In an interview on Thursday with Fox News, George Zimmerman’s father, Robert Zimmerman, pleads that his son has been portrayed in the wrong way. Robert finally spoke out about the events that took place the night George shot and killed 17-year old, unarmed Trayvon Martin, the controversy surrounding the case and what the Zimmerman family has dealt with as a result. Instead of placing any responsibility on his son, Robert justifies the innocent teen’s murder, adds that George isn’t racist, and blames all of the “hate” towards George on President Barack Obama and the organizations who are seeking notoriety. Robert Zimmerman’s goal may have been to set the public straight about the “truth” through his interview, but what he accomplished from his selfish and uncompassionate responses was verifying the negative image of his son and confirming the grounds to arrest him.
The story Robert tells about the night of Trayvon’s murder includes details of the alleged abuse George faced from the young boy. Even though a 911 dispatcher told George not to follow Trayvon, Robert claims he did so in order to find an address to give to police.
"He went to the next street, realized where he was and was walking to his vehicle. It's my understanding, at that point, Trayvon Martin walked up to him and asked him, 'Do you have a [expletive] problem?' George said, 'No, I don't have a problem,' and started to reach for his cell phone... at that point, he (Martin) was punching him in the nose, his nose was broken and he was knocked to the concrete," Robert Zimmerman said.
When Robert was asked about the screams for help following the first gunshot, he responded, “All of our family, everyone who knows George, knows absolutely that is George screaming. There's no doubt in anyone's mind.”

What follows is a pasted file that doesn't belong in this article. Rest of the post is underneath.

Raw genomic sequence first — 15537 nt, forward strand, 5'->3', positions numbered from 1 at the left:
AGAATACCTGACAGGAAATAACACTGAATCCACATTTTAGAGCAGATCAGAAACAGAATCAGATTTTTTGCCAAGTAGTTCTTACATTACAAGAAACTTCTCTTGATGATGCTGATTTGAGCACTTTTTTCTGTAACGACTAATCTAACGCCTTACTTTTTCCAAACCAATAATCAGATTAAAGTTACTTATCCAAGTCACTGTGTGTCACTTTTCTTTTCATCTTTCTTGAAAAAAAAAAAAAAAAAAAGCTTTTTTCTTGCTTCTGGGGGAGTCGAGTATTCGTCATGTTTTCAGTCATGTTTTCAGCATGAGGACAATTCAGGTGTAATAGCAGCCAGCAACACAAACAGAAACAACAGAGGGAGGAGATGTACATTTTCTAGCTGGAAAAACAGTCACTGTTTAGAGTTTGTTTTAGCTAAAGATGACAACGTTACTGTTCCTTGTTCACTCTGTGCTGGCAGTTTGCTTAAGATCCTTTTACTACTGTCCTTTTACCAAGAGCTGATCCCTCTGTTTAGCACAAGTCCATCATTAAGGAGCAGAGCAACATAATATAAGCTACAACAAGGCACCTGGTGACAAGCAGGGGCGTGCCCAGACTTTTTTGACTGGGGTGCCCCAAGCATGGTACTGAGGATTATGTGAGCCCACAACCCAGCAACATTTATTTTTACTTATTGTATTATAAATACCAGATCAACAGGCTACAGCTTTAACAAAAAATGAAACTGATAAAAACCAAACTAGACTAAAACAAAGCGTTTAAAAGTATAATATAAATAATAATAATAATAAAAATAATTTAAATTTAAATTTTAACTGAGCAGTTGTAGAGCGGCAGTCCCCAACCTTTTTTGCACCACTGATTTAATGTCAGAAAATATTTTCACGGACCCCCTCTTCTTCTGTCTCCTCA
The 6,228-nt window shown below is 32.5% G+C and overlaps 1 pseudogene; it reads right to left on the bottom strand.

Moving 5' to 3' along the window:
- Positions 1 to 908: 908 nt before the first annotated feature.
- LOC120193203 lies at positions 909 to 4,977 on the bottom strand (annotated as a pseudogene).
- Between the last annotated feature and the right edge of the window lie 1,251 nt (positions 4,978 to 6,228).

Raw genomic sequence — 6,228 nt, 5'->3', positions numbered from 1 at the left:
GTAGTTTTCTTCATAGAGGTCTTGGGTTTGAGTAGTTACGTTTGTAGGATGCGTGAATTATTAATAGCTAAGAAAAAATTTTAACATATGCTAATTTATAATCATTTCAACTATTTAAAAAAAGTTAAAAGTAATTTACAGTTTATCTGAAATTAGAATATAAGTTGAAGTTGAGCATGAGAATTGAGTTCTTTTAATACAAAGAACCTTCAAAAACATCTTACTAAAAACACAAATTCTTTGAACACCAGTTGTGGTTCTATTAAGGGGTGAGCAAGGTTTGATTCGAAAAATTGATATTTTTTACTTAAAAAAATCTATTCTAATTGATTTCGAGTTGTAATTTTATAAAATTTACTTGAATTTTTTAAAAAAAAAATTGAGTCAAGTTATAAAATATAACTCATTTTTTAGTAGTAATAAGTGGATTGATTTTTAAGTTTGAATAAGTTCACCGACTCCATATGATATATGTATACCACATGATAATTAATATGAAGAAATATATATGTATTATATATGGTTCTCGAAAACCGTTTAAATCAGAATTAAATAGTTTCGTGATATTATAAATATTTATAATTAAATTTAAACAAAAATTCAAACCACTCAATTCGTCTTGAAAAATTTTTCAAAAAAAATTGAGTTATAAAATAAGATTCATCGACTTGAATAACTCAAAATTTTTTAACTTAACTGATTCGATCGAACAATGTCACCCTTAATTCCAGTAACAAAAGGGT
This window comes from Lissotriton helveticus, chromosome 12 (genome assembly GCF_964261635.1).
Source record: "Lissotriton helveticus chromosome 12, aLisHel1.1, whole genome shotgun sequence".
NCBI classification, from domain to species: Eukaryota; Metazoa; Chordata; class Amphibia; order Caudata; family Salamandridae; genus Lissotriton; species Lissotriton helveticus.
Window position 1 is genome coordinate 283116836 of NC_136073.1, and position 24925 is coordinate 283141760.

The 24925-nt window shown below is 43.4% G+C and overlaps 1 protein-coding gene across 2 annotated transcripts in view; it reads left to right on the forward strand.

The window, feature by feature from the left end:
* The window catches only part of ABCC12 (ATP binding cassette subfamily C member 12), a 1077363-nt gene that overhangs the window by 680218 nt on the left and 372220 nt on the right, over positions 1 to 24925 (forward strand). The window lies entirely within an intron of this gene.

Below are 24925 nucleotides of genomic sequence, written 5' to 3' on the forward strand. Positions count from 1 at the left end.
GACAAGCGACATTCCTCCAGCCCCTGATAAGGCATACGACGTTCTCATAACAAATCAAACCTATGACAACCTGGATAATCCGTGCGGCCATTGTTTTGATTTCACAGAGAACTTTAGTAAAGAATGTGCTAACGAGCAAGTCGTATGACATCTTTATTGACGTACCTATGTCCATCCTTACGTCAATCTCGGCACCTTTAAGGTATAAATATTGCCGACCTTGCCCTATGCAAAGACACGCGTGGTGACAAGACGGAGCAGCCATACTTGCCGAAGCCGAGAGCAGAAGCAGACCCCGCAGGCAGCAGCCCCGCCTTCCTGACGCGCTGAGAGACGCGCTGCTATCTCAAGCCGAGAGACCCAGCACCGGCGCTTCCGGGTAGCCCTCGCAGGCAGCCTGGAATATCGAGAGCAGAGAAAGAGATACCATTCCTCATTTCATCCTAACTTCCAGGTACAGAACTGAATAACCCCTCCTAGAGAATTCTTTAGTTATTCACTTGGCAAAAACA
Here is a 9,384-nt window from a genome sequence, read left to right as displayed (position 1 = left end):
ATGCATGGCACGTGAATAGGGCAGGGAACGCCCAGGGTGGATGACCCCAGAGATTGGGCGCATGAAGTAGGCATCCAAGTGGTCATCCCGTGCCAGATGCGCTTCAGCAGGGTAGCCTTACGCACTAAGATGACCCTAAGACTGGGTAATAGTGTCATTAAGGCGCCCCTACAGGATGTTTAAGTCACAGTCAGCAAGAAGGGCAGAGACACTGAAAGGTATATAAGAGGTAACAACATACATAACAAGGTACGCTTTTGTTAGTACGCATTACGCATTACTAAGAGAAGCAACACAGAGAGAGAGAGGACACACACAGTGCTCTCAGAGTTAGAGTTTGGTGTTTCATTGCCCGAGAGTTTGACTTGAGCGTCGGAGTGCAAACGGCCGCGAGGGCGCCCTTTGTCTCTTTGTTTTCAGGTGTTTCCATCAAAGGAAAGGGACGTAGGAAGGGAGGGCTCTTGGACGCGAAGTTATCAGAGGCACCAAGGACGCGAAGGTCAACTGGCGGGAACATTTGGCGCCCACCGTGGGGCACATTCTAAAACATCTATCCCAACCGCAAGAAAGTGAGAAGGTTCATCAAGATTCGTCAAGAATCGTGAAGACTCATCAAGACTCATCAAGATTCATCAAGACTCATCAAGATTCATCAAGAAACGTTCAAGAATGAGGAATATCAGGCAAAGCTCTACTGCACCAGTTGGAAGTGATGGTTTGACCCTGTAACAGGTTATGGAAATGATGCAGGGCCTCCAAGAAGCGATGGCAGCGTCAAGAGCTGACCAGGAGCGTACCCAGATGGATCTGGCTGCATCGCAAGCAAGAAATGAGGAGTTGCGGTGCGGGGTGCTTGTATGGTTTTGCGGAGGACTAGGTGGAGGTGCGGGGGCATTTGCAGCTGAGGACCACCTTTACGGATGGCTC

What fathoms me is why George would scream for help after the first gunshot? He was the one who pulled the trigger on Martin. It makes more sense that Trayvon would cry for help after being shot at. There is one last gunshot following the cries for help, after which the cries stop.
The beating Robert describes that George received from the young boy is severe, yet the police surveillance video of George that night doesn’t show any visible injuries. Robert’s response to this was, “I don’t know what the video showed. I haven’t seen it … He wasn’t given any medical attention, but they may have cleaned him up there at the scene. I don’t know.”
George’s injuries would have been evidence of the beating he encountered from Trayvon; why would the police clean George up on his way to questioning? Even the lead investigator that night did not buy Zimmerman’s story. He wanted to file manslaughter charges against George, but he was overruled by the state’s attorney.
The most appalling response from Robert Zimmerman was when he was asked if there was anything he wanted to say to the Martin family:
“Um, there’s really not much I can say. I’m sorry for all the hate that’s going around from their attorneys — from everyone involved. They’re just making up things that are not true about George and um, I have no ill feelings towards anyone and I know George doesn’t either. How he is being portrayed is an absolute lie.”
He doesn’t really have much to say? How about I’m sorry for your loss? Robert is upset about the treatment George has been receiving, but he has no remorse that his son murdered this innocent boy. He doesn’t sympathize at all with Martin’s parents. George may have been portrayed as evil in the eyes of the public, but that doesn’t change the fact that Trayvon Martin is dead. George Zimmerman’s image has tarnished, but his life hasn’t.